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Step by step toward the perfect shoe

Students design custom kicks for athletic director

Those who know — or think they know — high school Athletic Director Patrick Marsman might be surprised to learn how particular he is about his shoes.

“I have bad feet, to be honest. I had been doing a lot of running years ago, and they really started to give me trouble. I’ve worn orthotics because one hip is actually higher than the other. They often hurt after a long day, especially Fridays when I’ve been at school and there’s a game at night.

Students in the creative problem-solving class use design thinking to complete challenges

“I don’t like tight shoes, don’t like tight stuff in general. Leather? That would be a no. They have to be breathable. I walk a lot in my typical day: the field, all around the complex, making sure everything’s perfect. And I tend to get nervous on game days, so I pace a lot.”

The insight didn’t come as confessions. Marsman was answering pointed questions about his 9-and-a-halfs from students in Tricia Erickson’s creative problem-solving class.

Like Ali Norcutt, who wanted to know: flat feet or high arch? Flat.

Or Jaryn Cleveland, who asked if Marsman has “foot arthritis.” Nope.

And Jacob Koning, who wondered if Marsman wears his regular shoes in the snow. Guilty as charged.

The task: build the perfect shoe for Marsman.

“If you could design me one pair of shoes?” Marsman told students. “Something that was ultra-comfortable on the bottoms. Like, squishy comfortable. And grippy, not slippy. It gets smoking hot in the gym and that floor can get slick. And if you can rig up a foot massager in there? I am buying those shoes.”

Bonus points if they’re grey and red. And if they cost less than $100, “because I’m very particular,” Marsman said, “but I don’t like to spend a lot of money.”

Left to right: seniors Emma Larson and Sana Black show their shoe (photo: Alina Pawl-Castanoñ)

In the Business World

Erickson’s students are learning how to use design thinking in their creative process, through a semester-long class called Creative Problem-Solving. Open to any grade, the class was introduced about five years ago after learning about design thinking and its relevance to the business world.

“We also wanted to create a course that focused on the importance of creativity and design without requiring the fine art skills that sometimes intimidate students who haven’t taken an art class in a while,” Erickson said. “They still learn some of the traditional art skills and techniques, but (the class) is infused with the simple concept of practice makes you better and failure is okay, as long as you learn from it.”

“I’m a creative person,” said senior James Smith III. “I thought this (class) would help me evolve into putting my ideas to the test, to engage in the real world with hands-on activities, and to communicate with a team working together and with clients.”

Erickson said the first year the class was offered the focus was on “integrating common core subjects to help reinforce concepts that students commonly struggle with. Then we started to reach out to local businesses as a capstone for the class, to have students work with real ‘clients’ on real-world ‘problems.’ The class has worked with corporations like Meijer, Steelcase and software company Mavin Global, as well as local universities, businesses and community members.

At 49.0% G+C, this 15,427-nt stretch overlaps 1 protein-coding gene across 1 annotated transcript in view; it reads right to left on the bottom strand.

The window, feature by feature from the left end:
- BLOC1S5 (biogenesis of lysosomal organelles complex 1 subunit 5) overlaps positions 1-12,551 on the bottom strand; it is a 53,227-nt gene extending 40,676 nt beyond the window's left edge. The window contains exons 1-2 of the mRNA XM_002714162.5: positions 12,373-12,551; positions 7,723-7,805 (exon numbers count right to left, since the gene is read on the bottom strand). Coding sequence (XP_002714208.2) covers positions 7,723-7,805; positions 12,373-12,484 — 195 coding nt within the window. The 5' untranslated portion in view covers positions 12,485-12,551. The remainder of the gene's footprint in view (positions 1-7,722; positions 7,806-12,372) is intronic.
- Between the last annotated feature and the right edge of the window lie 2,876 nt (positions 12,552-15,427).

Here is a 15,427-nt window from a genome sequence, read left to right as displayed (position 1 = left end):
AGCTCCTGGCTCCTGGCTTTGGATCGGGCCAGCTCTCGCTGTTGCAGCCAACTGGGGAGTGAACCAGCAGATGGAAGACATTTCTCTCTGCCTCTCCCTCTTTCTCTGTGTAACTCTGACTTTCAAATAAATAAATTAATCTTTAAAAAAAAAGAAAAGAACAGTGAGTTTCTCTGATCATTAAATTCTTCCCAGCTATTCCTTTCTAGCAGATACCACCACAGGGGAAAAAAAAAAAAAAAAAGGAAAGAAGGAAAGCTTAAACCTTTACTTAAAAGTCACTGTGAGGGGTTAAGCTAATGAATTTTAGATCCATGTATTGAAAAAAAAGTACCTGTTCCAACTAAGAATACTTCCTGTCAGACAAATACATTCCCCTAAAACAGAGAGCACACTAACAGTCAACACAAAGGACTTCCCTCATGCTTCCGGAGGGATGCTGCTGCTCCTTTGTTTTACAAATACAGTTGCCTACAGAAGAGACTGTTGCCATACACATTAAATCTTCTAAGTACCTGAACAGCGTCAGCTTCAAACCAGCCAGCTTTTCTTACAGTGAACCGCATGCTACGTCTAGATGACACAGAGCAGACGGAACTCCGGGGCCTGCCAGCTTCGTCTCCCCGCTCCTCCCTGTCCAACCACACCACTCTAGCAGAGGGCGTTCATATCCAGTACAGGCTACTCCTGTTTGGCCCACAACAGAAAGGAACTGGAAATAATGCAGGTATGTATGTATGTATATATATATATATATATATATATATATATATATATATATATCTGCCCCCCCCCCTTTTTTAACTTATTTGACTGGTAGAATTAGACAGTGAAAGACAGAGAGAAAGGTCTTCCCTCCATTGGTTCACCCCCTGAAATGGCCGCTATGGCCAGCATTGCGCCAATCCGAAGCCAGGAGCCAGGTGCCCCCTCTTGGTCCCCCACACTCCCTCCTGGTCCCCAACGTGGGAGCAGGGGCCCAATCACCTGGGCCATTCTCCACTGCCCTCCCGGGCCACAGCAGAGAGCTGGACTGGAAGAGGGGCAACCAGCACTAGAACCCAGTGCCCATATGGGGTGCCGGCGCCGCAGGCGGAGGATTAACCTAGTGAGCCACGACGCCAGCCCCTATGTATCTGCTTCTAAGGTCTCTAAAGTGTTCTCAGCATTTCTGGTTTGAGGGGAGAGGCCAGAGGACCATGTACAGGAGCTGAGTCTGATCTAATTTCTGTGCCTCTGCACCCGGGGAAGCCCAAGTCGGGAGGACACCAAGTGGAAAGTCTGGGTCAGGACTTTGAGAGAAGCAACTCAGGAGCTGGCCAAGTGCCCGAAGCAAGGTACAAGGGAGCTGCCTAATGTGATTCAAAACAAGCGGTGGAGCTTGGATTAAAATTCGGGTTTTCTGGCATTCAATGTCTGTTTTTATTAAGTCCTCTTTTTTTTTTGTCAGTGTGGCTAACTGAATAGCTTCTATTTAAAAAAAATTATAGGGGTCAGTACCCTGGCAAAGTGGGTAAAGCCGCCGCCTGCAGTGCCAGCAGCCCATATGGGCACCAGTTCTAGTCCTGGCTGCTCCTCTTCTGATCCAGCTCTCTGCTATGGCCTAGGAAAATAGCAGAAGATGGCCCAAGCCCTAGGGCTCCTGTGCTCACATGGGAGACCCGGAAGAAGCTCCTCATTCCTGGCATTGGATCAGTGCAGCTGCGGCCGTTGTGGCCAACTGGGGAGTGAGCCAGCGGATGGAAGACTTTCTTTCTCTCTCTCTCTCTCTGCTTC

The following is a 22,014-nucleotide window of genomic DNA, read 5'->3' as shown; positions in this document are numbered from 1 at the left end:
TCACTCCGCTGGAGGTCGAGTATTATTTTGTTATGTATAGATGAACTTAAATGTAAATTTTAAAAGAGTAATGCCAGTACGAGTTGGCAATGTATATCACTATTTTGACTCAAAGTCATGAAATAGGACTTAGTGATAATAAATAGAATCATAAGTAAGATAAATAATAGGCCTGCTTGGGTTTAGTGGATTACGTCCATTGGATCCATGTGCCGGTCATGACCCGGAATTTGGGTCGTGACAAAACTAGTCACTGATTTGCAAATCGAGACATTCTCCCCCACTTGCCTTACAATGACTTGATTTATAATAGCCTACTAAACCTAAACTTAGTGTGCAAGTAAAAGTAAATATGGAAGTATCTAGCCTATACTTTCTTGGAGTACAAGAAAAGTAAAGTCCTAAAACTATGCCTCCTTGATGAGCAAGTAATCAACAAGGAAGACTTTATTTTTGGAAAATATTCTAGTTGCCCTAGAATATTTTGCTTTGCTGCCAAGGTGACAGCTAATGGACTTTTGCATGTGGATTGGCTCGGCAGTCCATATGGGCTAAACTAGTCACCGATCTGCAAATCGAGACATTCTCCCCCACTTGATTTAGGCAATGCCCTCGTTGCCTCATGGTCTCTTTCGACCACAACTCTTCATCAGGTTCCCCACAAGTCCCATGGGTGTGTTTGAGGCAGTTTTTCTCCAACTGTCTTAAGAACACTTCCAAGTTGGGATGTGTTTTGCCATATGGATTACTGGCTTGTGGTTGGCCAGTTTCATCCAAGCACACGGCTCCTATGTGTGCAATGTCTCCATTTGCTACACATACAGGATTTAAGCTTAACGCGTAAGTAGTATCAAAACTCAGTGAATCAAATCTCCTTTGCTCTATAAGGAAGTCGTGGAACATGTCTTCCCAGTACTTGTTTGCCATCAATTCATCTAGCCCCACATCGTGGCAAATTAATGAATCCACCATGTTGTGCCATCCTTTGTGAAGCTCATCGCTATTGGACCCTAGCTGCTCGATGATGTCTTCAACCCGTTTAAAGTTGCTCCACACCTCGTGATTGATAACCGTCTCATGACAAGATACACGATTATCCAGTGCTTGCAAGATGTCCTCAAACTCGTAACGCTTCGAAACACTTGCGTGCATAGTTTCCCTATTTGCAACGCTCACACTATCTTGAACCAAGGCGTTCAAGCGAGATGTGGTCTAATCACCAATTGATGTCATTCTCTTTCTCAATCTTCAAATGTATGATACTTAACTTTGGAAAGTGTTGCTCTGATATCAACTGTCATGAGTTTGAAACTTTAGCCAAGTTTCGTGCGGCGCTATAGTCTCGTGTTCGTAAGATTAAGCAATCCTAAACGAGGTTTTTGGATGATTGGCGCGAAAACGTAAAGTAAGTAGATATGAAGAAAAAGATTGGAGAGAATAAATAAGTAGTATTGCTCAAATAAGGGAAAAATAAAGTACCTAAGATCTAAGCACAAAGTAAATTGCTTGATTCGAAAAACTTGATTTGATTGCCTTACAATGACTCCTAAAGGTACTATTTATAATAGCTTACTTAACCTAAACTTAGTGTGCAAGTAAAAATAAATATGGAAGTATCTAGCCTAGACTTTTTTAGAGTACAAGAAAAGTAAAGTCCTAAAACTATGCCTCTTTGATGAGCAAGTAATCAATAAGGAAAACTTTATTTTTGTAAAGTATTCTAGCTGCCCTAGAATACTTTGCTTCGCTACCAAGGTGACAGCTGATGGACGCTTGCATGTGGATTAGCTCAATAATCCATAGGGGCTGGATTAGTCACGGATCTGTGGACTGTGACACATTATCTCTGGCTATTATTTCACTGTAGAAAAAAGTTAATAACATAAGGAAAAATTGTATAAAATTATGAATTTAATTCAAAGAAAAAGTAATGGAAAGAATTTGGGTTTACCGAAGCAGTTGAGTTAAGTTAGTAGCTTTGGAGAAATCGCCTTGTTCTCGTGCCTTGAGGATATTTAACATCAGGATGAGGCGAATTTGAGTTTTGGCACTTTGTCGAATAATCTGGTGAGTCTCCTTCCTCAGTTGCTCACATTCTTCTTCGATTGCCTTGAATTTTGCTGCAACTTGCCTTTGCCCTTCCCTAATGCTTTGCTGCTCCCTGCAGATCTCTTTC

“It is sometimes hard to explain just how much they do,” Erickson said. “In addition to learning ways to systematically think creatively, they learn a lot about speaking publicly — and do so often –, pitching ideas quickly, working within design teams, communicating professionally, staying productive, learning from mistakes, good design aesthetics, the latest technology trends, and maybe most important of all: empathy and understanding for others.

Students take notes during their interview. Their notes are part of their grade for each task

A Shoe Just for You

A week after interviewing Marsman, student groups presented their third and final prototypes to the client himself. Concepts included the Magic Marsmans, the Wildcat Flats and the Air Marsman 88s — to commemorate the year he started working at the school.

Marsman did choose a style he liked best — it’s a real-world exercise, after all — but being the chosen winner of any of the challenges is not the point of the class.

“It’s not the design of the shoes they’re being graded on, it’s the process,” Erickson pointed out. “It’s how they engaged every step of the way, from the notes they took to whether they demonstrated that they understood the goal, and how, even after their final presentation, they are able to reflect on how they would refine their approach and their product even more.”

And the class is just as  highly regarded by the teacher as it is by students.

“This is, hands down, one of my favorite classes to teach, because the students learn so much,” Erickson said. “This class pushes students out of comfort zones, and challenges me as a teacher every time I teach it.”

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Morgan Jarema
Morgan Jarema
Morgan Jarema is a reporter and copy editor, covering Northview. She is a Grand Rapids native and a product of Grand Rapids Public Schools, including Brookside and West Leonard elementaries, City Middle/High School and Ottawa Hills. She found her tribe in journalism in 1997 and has never wanted to do anything but write. For 15 years she was a freelance journalist for The Grand Rapids Press, covering local schools and government, religion, business, home & garden and lifestyles. She and her husband, John, think even those without kiddos should be invested in their local schools and made to feel a part of them. Read Morgan's full bio


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